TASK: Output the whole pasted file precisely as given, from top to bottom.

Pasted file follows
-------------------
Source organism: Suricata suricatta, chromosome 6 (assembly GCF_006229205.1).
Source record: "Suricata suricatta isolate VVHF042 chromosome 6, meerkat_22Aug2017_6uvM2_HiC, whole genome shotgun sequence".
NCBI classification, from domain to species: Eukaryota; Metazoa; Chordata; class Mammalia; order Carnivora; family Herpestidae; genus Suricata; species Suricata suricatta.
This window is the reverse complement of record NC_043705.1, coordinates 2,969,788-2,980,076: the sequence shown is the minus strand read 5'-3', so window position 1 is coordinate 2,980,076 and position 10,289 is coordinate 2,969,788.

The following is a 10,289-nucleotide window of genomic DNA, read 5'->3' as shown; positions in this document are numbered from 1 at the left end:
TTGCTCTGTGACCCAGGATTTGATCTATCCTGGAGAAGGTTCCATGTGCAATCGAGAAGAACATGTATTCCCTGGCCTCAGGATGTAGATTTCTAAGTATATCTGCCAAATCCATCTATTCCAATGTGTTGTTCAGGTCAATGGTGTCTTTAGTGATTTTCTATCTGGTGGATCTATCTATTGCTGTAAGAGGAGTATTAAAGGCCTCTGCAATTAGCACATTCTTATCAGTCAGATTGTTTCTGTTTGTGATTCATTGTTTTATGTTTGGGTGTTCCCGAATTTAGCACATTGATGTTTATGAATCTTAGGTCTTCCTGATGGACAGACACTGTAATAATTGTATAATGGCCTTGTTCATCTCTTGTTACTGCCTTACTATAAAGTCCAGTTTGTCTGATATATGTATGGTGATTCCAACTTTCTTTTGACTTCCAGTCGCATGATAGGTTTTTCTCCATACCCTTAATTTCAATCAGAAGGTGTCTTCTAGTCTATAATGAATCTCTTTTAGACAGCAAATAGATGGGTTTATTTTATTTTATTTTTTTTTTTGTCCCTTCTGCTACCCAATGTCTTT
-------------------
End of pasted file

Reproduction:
Source organism: Suricata suricatta, chromosome 6 (assembly GCF_006229205.1).
Source record: "Suricata suricatta isolate VVHF042 chromosome 6, meerkat_22Aug2017_6uvM2_HiC, whole genome shotgun sequence".
NCBI classification, from domain to species: Eukaryota; Metazoa; Chordata; class Mammalia; order Carnivora; family Herpestidae; genus Suricata; species Suricata suricatta.
This window is the reverse complement of record NC_043705.1, coordinates 2,969,788-2,980,076: the sequence shown is the minus strand read 5'-3', so window position 1 is coordinate 2,980,076 and position 10,289 is coordinate 2,969,788.

The following is a 10,289-nucleotide window of genomic DNA, read 5'->3' as shown; positions in this document are numbered from 1 at the left end:
TTGCTCTGTGACCCAGGATTTGATCTATCCTGGAGAAGGTTCCATGTGCAATCGAGAAGAACATGTATTCCCTGGCCTCAGGATGTAGATTTCTAAGTATATCTGCCAAATCCATCTATTCCAATGTGTTGTTCAGGTCAATGGTGTCTTTAGTGATTTTCTATCTGGTGGATCTATCTATTGCTGTAAGAGGAGTATTAAAGGCCTCTGCAATTAGCACATTCTTATCAGTCAGATTGTTTCTGTTTGTGATTCATTGTTTTATGTTTGGGTGTTCCCGAATTTAGCACATTGATGTTTATGAATCTTAGGTCTTCCTGATGGACAGACACTGTAATAATTGTATAATGGCCTTGTTCATCTCTTGTTACTGCCTTACTATAAAGTCCAGTTTGTCTGATATATGTATGGTGATTCCAACTTTCTTTTGACTTCCAGTCGCATGATAGGTTTTTCTCCATACCCTTAATTTCAATCAGAAGGTGTCTTCTAGTCTATAATGAATCTCTTTTAGACAGCAAATAGATGGGTTTATTTTATTTTATTTTTTTTTTTGTCCCTTCTGCTACCCAATGTCTTT